1-2: In the last chapter the descendants of Cain were listed; here we have the descendants of Adam, beginning with Seth, Cain’s younger brother. In each generation, the family tree is passed on through one child only. The names of the other children are not given until we get to Noah at the end. Noah’s three sons then become the ancestors of the whole human race (except that it becomes clear later on that there are other people around who are not descendants of Noah, which begs the question of the totality of the destruction of the Flood.) The reference to humans being made in God’s likeness is a repeat of 1:26.

3-5: Only Seth is mentioned here. Cain and Abel are forgotten. In each generation the same information will be given: the name, the number of years lived before his son is born (not necessarily the oldest son – Seth was not the oldest), the number of years lived after this son is born, a note that other children were born, and the age at death.

Several explanations have been offered about the lengthy lives in Genesis. 1) The record is accurate; folks back then lived hundreds of years because life was simple, and the world was unpolluted. 2) Ancient people kept time with lunar calendars, not solar ones. If you divide the ages given by 12, you get a reasonable number. 3) Records were not accurate, and over the generations some ancestors were forgotten while others were remembered. As time went by, the ages of the forgotten ones were simply added to the remembered ones, resulting in ever growing life spans. 4) The records are fanciful. The ancestors may have lived, but the years ascribed to them are inventions of later generations who wanted their ancestors to appear to be very important people. The life spans here are extraordinary, but much more restrained than records found in other ancient societies. Some Near Eastern kings were said to have lived hundreds of thousands of years.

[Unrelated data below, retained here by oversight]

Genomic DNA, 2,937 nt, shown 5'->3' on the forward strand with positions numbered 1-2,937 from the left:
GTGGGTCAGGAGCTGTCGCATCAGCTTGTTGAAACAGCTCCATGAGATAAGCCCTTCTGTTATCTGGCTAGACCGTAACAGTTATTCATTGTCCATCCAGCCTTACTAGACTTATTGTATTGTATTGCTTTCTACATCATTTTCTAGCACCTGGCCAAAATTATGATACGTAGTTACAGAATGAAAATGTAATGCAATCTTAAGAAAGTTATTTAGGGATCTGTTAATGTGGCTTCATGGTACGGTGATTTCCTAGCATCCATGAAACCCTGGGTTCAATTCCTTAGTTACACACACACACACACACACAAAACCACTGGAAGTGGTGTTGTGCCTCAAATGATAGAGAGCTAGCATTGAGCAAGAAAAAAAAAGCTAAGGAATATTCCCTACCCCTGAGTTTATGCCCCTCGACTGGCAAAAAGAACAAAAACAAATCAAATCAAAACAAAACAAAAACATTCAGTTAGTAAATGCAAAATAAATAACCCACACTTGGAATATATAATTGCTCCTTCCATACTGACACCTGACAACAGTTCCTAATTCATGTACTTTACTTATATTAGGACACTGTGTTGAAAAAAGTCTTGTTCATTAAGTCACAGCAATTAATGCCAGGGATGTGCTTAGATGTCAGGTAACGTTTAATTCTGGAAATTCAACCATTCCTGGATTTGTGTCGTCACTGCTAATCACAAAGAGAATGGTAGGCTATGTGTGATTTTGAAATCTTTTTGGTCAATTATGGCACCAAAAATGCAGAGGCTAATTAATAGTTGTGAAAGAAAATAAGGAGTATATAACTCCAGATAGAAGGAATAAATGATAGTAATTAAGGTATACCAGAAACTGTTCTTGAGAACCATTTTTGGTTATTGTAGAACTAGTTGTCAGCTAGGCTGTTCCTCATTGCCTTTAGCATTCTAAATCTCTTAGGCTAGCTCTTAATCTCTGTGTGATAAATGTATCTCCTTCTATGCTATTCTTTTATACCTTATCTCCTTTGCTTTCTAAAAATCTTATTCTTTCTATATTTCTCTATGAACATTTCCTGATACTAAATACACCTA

6-8: Many of the names in Adam’s family tree are closely related to the names in Cain’s family tree. For example, Seth’s son is named Enosh; compare Cain’s son, whose name was Enoch.

9-11: Enosh has Kenan, which in Hebrew is very like Cain.

12-14: Kenan has Mahalalel: compare Mahujael in Cain’s line.

15-17: Mahalalel has Jared: sounds close to Irad.

18-20: Jared has Enoch, the same name as Cain’s son.

21-24: Enoch, who has the shortest life – a mere 365 years – is the father of Methuselah, who has the longest life – 969 years. Note the similarity between Methuselah and Methushael from Cain’s lineage. Enoch is also the first one to receive any special notice, that he “walked with God,” and therefore died young. In Chapter 4, Cain’s son Enoch also got special notice by having a city named after him.

25-27: Methuselah is the father of Lamech. In Cain’s lineage, Methushael is the father of another Lamech.

28-31: Lamech fathers Noah, and in the entire list, Lamech is the only one who utters a speech. In the last chapter, Cain’s descendant Lamech was also the only one to deliver a speech, referring to his having killed a young man. The similarity between Cain’s list and Adam’s can only mean that, in the human race, there really isn’t that much difference between one family and another. We are all subject to the same foibles and the same noble leanings.

32: Noah, we are told, has three sons. He is the only one for whom the names of all the children are given. Adam also had three sons, and the mention of three sons here may be a clue to us that humanity is about to have to start all over again.

Takeaway

In every family tree there are good people and not so good people. The fact that we are here is evidence of God’s providence over the entire human race.